Posts Tagged 'Tu BAv'

Romantic Chesed: Tu B’Av and the Caring for the Dead

Tomorrow we celebrate Tu B’Av, the 15th day of the Hebrew month of Av. This is supposed to be the Jewish Valentine’s day. It is a day of love and one of the happiest days of the year. But what are we celebrating? The Gemara shares six historical happy events that happened on this day.  This year one in particular interested me. There we read:

Rav Mattana said: There was an additional salvation on this day, as it was the day that the slain of Beitar were brought to burial, several years after the battle at Beitar (see Gittin 57a). And Rav Mattana said: On the same day that the slain of Beitar were brought to burial, they instituted the blessing: Who is good and does good, at Yavne. Who is good, thanking God that the corpses did not decompose while awaiting burial, and does good, thanking God that they were ultimately brought to burial. ( Ta'ant 31a)

Why would be be so happy that these people would be buried? And it all sounds very morbid. What does that have to do with love?

Interestingly when Yaakov was about to pass away he called Yosef to help him. There we read:

And when the time approached for Israel to die, he summoned his son Yosef and said to him, “Do me this favor, place your hand under my thigh as a pledge of your chesed and truth: please do not bury me in Egypt. (Genesis 47:29)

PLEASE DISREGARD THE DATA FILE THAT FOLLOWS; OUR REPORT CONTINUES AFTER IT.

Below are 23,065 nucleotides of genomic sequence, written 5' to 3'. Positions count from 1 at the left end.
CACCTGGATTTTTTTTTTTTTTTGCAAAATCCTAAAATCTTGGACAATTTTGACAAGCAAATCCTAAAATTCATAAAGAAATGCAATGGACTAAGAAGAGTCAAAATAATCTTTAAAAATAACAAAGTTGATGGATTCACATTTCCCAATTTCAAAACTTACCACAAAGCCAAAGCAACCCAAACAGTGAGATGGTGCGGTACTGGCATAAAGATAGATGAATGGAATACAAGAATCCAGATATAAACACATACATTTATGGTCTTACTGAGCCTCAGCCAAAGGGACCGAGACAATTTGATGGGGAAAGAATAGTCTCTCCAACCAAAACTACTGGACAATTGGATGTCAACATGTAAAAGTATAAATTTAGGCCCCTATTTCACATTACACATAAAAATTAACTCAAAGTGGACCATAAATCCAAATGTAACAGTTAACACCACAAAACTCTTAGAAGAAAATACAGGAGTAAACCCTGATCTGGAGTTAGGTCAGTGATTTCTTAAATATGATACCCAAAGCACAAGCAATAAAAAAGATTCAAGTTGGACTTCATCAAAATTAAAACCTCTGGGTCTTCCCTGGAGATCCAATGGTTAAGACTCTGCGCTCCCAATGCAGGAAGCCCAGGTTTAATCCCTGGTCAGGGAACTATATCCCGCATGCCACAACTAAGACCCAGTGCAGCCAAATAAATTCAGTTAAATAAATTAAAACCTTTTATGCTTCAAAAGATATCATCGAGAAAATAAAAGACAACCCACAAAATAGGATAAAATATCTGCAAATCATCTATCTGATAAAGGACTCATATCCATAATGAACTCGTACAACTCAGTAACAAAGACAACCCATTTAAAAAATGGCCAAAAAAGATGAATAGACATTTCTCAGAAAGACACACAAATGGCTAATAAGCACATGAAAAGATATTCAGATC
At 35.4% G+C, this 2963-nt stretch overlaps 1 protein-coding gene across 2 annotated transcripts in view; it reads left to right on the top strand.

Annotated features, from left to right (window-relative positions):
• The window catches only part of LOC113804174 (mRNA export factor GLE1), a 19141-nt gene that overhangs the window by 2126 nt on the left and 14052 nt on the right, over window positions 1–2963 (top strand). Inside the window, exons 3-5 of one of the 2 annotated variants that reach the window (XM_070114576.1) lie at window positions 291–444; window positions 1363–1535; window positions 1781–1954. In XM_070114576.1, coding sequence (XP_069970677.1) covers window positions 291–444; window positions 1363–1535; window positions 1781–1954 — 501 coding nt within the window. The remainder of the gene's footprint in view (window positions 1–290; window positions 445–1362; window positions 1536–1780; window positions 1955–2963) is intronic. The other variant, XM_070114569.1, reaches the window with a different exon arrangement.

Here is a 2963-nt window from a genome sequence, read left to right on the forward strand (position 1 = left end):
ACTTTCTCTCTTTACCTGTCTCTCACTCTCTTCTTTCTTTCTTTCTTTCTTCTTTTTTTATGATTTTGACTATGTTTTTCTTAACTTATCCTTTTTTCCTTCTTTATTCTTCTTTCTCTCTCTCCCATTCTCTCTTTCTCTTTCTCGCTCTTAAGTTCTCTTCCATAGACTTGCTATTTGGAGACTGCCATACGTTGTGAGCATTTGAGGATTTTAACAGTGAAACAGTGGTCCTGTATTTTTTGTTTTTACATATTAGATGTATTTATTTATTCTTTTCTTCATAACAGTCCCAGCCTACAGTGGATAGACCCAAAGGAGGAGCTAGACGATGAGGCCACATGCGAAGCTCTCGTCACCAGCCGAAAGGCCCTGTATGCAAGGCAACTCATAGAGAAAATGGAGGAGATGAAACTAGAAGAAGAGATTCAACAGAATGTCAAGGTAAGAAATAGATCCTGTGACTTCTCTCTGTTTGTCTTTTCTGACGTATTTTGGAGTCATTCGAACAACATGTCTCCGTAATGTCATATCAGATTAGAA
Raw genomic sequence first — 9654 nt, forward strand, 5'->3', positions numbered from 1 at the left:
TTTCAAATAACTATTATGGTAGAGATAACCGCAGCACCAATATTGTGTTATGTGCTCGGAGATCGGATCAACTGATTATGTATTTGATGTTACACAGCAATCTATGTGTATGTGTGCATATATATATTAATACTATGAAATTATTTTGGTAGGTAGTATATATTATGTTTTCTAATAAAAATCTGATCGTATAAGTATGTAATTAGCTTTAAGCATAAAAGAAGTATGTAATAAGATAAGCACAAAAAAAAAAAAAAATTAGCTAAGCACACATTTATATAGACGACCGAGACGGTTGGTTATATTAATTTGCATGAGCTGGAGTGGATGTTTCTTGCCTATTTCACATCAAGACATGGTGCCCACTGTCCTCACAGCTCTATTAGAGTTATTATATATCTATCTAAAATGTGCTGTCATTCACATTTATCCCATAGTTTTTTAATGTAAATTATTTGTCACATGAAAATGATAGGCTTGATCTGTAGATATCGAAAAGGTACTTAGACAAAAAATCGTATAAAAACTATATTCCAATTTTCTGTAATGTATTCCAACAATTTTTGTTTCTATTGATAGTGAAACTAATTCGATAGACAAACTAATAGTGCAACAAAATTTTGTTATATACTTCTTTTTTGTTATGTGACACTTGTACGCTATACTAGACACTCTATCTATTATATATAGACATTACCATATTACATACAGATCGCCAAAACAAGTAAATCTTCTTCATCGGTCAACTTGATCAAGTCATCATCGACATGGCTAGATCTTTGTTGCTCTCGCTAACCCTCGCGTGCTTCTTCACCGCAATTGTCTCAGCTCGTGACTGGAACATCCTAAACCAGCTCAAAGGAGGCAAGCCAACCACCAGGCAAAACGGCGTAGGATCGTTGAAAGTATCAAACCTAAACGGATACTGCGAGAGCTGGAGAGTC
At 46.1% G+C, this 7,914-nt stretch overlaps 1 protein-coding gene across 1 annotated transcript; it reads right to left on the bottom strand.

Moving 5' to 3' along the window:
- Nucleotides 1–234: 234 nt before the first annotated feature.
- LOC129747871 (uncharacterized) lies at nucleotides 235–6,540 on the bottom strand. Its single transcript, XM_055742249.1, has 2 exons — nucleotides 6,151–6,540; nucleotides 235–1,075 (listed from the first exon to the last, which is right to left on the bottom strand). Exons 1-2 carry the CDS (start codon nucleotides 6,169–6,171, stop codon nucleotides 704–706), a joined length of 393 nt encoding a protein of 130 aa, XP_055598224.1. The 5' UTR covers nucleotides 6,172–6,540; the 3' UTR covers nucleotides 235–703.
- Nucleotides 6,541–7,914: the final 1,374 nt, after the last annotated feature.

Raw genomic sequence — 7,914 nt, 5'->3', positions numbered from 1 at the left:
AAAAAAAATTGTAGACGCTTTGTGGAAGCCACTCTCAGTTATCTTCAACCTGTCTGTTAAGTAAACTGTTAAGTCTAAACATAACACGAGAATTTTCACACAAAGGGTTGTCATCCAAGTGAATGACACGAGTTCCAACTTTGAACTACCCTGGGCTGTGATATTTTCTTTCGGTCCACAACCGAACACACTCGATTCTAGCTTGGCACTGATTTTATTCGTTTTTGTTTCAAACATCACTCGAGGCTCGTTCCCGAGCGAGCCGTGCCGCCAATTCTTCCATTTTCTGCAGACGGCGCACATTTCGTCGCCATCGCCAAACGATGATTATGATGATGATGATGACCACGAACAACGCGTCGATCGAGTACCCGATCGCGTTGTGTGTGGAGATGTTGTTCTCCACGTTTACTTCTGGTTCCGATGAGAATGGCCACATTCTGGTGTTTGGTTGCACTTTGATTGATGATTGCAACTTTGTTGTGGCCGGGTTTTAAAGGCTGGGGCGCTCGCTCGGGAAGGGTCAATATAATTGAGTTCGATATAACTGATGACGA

It was important to Yakov that he should be buried in the Promised Land and not in Egypt. Yakov appeals to his chesed– mercy or grace to make this so. In explaining this passage Rashi quotes the midrash and writes:

Chesed and Truth— The chesed shown to the dead is “chesed of truth” (true, disinterested kindness) since one cannot hope for any reward (Genesis Rabbah 76:3).

This could come to explain who burying a dead body is a “chesed of truth”, but what does that have to do with love?

I have been thinking for a while about a famous line in Micah in the Haftarah from Parshat Balak. There we read, “Only to do justice And to love chesed, And to walk modestly with your God” (Micah 6:8). What does God want from us? We need to have the hubris to pursue justice in the world. We also need a corrective to strive to do that modestly. But what does it mean to love chesed?

Chesed is how we treat people who do not have power over you. In a profound way I believe that Judaism has a romantic notion of love for those who do not have power. A dead body has no power. The burial of these bodies on Tu B’Av represents a national expression of this love of chesed.

Tu B’Av Shop

Today we celebrate Tu B’Av. About which we read:

Tu B’Av, the 15th of Av, was a joyous holiday in the days of the Temple in Jerusalem. Unmarried girls would dress in simple white clothing (so that rich could not be distinguished from poor) and go out to sing and dance in the vineyards surrounding Jerusalem to find their matches. (Ta’anit 30b-31a)

There are many ways that we distinguish ourselves from each other by our clothing. In these choices we see taste and style, but we can also see how we spend money and communicate our class. In the words of Macklemore in his hit song Thrift Shop:

They be like, ‘Oh, that Gucci- that’s hella tight.’ I’m like, “Yo- that’s fifty dollars for a T-shirt’. Limited edition, let’s do some addition. Fifty dollars for a T-shirt – that’s just some ignorant”

It is entertaining, feel free to watch the video:

It is absurd how much attention we give to our clothing. But not giving any thought into what we wear is also not a good thing.